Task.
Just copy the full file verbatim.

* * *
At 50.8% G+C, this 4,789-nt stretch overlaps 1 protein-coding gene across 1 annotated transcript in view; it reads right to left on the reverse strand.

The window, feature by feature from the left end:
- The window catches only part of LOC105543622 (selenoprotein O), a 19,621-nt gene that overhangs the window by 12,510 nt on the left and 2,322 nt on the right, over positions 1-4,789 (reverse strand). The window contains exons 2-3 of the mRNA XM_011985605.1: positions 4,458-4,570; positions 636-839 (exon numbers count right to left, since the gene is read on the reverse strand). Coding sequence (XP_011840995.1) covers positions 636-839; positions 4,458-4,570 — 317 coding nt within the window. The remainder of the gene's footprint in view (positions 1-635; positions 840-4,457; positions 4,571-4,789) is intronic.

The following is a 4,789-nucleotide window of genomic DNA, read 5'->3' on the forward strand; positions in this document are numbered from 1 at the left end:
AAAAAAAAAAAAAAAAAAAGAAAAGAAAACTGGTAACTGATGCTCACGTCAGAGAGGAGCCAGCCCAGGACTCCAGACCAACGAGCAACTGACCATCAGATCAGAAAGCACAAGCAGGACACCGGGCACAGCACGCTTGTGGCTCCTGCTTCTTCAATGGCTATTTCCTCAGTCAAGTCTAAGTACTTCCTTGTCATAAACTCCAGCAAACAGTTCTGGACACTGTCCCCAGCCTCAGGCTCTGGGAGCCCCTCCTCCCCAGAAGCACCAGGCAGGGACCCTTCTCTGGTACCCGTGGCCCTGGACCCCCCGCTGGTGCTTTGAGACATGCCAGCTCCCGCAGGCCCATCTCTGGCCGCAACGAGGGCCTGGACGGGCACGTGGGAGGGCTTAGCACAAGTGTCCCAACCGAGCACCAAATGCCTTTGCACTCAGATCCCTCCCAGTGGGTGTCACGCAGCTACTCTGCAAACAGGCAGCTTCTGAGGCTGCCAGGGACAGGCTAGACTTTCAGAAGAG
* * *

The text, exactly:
At 50.8% G+C, this 4,789-nt stretch overlaps 1 protein-coding gene across 1 annotated transcript in view; it reads right to left on the reverse strand.

The window, feature by feature from the left end:
- The window catches only part of LOC105543622 (selenoprotein O), a 19,621-nt gene that overhangs the window by 12,510 nt on the left and 2,322 nt on the right, over positions 1-4,789 (reverse strand). The window contains exons 2-3 of the mRNA XM_011985605.1: positions 4,458-4,570; positions 636-839 (exon numbers count right to left, since the gene is read on the reverse strand). Coding sequence (XP_011840995.1) covers positions 636-839; positions 4,458-4,570 — 317 coding nt within the window. The remainder of the gene's footprint in view (positions 1-635; positions 840-4,457; positions 4,571-4,789) is intronic.

The following is a 4,789-nucleotide window of genomic DNA, read 5'->3' on the forward strand; positions in this document are numbered from 1 at the left end:
AAAAAAAAAAAAAAAAAAAGAAAAGAAAACTGGTAACTGATGCTCACGTCAGAGAGGAGCCAGCCCAGGACTCCAGACCAACGAGCAACTGACCATCAGATCAGAAAGCACAAGCAGGACACCGGGCACAGCACGCTTGTGGCTCCTGCTTCTTCAATGGCTATTTCCTCAGTCAAGTCTAAGTACTTCCTTGTCATAAACTCCAGCAAACAGTTCTGGACACTGTCCCCAGCCTCAGGCTCTGGGAGCCCCTCCTCCCCAGAAGCACCAGGCAGGGACCCTTCTCTGGTACCCGTGGCCCTGGACCCCCCGCTGGTGCTTTGAGACATGCCAGCTCCCGCAGGCCCATCTCTGGCCGCAACGAGGGCCTGGACGGGCACGTGGGAGGGCTTAGCACAAGTGTCCCAACCGAGCACCAAATGCCTTTGCACTCAGATCCCTCCCAGTGGGTGTCACGCAGCTACTCTGCAAACAGGCAGCTTCTGAGGCTGCCAGGGACAGGCTAGACTTTCAGAAGAG